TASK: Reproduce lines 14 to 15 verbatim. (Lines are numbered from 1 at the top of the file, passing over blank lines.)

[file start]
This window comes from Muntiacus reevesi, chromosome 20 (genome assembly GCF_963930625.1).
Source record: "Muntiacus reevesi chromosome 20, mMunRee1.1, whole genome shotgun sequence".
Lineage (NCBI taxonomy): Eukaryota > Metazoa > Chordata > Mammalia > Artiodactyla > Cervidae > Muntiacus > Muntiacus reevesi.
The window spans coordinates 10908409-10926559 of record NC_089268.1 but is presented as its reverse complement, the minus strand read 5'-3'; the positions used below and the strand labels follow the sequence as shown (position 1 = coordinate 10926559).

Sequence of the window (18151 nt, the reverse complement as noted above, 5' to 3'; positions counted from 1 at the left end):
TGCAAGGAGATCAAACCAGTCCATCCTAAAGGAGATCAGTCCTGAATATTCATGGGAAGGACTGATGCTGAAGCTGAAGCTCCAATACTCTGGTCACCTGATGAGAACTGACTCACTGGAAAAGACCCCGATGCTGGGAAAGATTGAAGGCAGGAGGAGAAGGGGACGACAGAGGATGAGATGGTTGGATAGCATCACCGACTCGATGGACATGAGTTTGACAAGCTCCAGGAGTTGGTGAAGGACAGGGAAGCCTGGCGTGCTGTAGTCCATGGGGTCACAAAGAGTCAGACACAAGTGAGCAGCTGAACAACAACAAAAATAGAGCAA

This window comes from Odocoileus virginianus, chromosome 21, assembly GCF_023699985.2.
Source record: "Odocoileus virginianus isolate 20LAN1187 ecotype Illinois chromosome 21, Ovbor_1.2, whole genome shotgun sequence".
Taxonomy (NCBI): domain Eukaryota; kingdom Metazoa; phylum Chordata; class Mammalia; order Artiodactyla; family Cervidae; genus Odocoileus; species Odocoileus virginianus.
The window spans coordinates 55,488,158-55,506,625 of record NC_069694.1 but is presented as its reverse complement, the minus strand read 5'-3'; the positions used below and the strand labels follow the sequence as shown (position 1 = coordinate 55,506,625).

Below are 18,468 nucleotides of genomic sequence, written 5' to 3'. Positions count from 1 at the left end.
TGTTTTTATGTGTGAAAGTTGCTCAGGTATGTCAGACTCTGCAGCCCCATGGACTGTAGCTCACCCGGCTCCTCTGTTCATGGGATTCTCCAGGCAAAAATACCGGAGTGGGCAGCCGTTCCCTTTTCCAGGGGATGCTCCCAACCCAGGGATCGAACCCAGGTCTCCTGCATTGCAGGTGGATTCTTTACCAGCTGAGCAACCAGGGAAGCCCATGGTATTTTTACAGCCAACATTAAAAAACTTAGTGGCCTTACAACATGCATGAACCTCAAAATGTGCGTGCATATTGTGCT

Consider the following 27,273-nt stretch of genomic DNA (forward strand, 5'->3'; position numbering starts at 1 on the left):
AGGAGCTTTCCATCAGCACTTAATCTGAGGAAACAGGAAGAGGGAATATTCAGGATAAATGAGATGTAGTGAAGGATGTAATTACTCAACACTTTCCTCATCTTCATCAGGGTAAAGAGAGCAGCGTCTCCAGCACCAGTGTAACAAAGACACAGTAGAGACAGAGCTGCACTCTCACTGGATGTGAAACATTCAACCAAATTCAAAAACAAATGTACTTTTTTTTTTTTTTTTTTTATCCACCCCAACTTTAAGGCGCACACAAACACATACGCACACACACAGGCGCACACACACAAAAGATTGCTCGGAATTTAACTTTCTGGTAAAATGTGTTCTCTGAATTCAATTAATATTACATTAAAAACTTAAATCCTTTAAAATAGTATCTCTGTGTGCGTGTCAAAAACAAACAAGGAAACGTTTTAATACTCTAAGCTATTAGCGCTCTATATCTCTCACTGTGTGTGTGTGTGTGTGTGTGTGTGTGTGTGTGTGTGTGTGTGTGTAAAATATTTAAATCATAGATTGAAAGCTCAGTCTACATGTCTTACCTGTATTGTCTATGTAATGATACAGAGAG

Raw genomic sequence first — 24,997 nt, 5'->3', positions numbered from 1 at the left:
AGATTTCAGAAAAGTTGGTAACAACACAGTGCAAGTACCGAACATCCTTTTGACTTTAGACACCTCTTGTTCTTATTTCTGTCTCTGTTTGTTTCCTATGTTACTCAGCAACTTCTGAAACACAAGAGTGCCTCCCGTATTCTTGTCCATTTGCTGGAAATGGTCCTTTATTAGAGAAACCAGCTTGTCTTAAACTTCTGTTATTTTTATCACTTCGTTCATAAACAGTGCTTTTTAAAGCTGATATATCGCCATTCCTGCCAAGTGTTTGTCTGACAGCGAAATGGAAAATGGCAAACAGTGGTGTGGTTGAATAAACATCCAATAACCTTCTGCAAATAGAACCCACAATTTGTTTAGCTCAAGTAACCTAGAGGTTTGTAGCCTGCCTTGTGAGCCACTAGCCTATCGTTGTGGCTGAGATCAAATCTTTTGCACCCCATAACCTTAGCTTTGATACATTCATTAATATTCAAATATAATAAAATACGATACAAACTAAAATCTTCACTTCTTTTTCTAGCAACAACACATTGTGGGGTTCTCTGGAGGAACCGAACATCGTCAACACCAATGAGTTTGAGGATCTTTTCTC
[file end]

AGGAGCTTTCCATCAGCACTTAATCTGAGGAAACAGGAAGAGGGAATATTCAGGATAAATGAGATGTAGTGAAGGATGTAATTACTCAACACTTTCCTCATCTTCATCAGGGTAAAGAGAGCAGCGTCTCCAGCACCAGTGTAACAAAGACACAGTAGAGACAGAGCTGCACTCTCACTGGATGTGAAACATTCAACCAAATTCAAAAACAAATGTACTTTTTTTTTTTTTTTTTTTATCCACCCCAACTTTAAGGCGCACACAAACACATACGCACACACACAGGCGCACACACACAAAAGATTGCTCGGAATTTAACTTTCTGGTAAAATGTGTTCTCTGAATTCAATTAATATTACATTAAAAACTTAAATCCTTTAAAATAGTATCTCTGTGTGCGTGTCAAAAACAAACAAGGAAACGTTTTAATACTCTAAGCTATTAGCGCTCTATATCTCTCACTGTGTGTGTGTGTGTGTGTGTGTGTGTGTGTGTGTGTGTGTGTGTGTAAAATATTTAAATCATAGATTGAAAGCTCAGTCTACATGTCTTACCTGTATTGTCTATGTAATGATACAGAGAG

Raw genomic sequence first — 24,997 nt, 5'->3', positions numbered from 1 at the left: